She led us off the road, which had become little more than a narrow strip of broken cobblestones, and over the hard, stale ground. I was surprised to see an elegon peering down at us from a notch in the branches, a brilliant spot of orange in the midst of all the gray. As we pressed deeper into the woods, more elegons began to appear, pink and purple and red and blue. They clustered within the roots of the trees and drifted, solitary, along the bending branches, watching us with curious expressions. There were even more here than there had been down in the Pillars, the deep of the Wanted Woods thick with spots of brightly colored static. A few even followed at our heels as we walked, and I found myself treading with high, careful steps. I wasn’t sure what would happen if I accidently stepped on one. Surely Eoea would smite me for that.

Fogwillow was smiling. She kept scanned the trees, greeting the elegons with a flash of her eyes, her pace steady and unhurried.

“Up ahead,” she said. “There’s a glade with a terminal in it. The Whisper should be there.”

And she was right. The trees parted, the gray hangings pulling back like a veil, and I was met with the sight of something so entirely different from anything I had ever seen before that I don’t know I have the vocabulary to translate the image into words.

The Whisper was a monastery made of glass and light, in a hundred different shades of pink and fuchsia, magenta and cherry. The color of the Crystic, its magic and its static, made real and here. A construct of the blossoming fractals, the panes of magic, the rippling spread of pattern after pattern, condensed and shining and formed into sheer walls and archways and quiet rooftops. A cutout of the Ferren, a basilica-shaped hole punch, through which the glass plumes of Crystic lattice wove itself, needle-sharp and tight-stitched, through the world-matter of the forest. An edifice made of magic. It was both painful to look at and utterly beautiful. A sharpness against my eyes. An ache in my stomach. We were all struck speechless.

The quiet voices were, of course, coming from within the monastery, which was itself surrounded by elegons. A little ways to the right, a shallow brook trickled out of the woods, pooled at the Whisper’s base, and ran off again.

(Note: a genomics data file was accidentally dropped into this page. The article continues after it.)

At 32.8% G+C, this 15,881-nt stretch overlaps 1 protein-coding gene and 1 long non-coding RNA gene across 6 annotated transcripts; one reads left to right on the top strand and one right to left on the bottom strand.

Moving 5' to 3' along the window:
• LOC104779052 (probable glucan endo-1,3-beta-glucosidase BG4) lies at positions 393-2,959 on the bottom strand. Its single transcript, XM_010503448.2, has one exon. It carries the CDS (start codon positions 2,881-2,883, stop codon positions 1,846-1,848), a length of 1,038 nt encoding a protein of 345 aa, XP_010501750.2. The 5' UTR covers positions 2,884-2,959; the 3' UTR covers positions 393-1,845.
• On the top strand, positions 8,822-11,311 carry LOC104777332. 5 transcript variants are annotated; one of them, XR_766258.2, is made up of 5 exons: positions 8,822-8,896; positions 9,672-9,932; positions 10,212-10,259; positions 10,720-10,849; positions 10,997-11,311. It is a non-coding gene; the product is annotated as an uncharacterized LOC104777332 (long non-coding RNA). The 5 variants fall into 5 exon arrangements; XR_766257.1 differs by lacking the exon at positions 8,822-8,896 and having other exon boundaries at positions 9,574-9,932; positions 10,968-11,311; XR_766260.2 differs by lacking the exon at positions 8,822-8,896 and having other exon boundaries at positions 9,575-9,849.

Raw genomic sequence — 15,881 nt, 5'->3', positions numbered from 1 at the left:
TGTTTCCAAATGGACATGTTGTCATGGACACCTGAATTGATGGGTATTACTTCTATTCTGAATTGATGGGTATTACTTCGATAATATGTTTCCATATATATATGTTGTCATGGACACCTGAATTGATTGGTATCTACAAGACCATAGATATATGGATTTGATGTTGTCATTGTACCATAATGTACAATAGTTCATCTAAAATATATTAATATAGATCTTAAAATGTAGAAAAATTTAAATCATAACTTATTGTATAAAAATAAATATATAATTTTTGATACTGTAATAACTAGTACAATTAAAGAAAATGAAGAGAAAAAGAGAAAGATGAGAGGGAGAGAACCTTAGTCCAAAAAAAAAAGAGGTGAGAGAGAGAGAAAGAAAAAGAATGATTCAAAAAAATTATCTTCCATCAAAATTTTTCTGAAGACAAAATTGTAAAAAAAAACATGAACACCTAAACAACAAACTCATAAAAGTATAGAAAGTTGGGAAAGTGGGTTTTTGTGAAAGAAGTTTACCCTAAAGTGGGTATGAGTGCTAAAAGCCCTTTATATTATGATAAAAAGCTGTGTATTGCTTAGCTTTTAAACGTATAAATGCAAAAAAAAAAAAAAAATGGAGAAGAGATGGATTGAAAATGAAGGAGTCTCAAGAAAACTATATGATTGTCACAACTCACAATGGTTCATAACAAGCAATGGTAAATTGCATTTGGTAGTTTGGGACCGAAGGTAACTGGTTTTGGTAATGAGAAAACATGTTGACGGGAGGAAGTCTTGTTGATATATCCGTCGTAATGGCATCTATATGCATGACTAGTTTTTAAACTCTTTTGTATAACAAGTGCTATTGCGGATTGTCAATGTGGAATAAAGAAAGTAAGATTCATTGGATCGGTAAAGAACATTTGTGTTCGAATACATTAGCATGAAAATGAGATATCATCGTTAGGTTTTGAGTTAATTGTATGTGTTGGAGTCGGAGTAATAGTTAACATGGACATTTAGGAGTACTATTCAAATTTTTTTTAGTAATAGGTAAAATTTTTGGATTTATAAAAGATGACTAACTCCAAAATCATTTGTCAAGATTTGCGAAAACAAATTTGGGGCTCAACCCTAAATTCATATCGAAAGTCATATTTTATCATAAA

“I thought,” I said, or tried to say, but my voice didn’t work at first. “I thought it was called the Whisper because it moved from place to place.”

“That’s right,” Fogwillow said, and even she sounded awed. “But also because of the sound of the thaumaticians as they speak the Crystic.”

“Do we have to go in there?” Candle said. No one responded.

Fogwillow was the first to snap out of her daze. “Come on, then.” She led the way into the glade, through the elegons, and up to the shining front door of the thaumaticians’ monastery.

Which opened immediately. It didn’t swing inward or anything, it simply fizzled out, like dying sparks above a campfire, leaving visible a wide entryway, and a small child standing on the other side.

“Master Answer,” the little girl said. It wasn’t said in welcome or curiosity or even disappointment. Her voice instead held a hint of…resignation? She had dark skin and coarse black hair that had been twisted into two thick clumps. She wore a pale blue robe tucked slapdash around her somewhat scrappy frame.

It was a moment when some prior version of me would have lost his nerve, and I stood there, waiting for it to happen, to crumble into a tangle of anxiety…but it didn’t happen. Instead, I felt a surprising surge of something I would only name later as determination, standing on the threshold of magic in my travel-worn clothes, with my staff held out to my side, my hair long and puffy and face in need of a shave.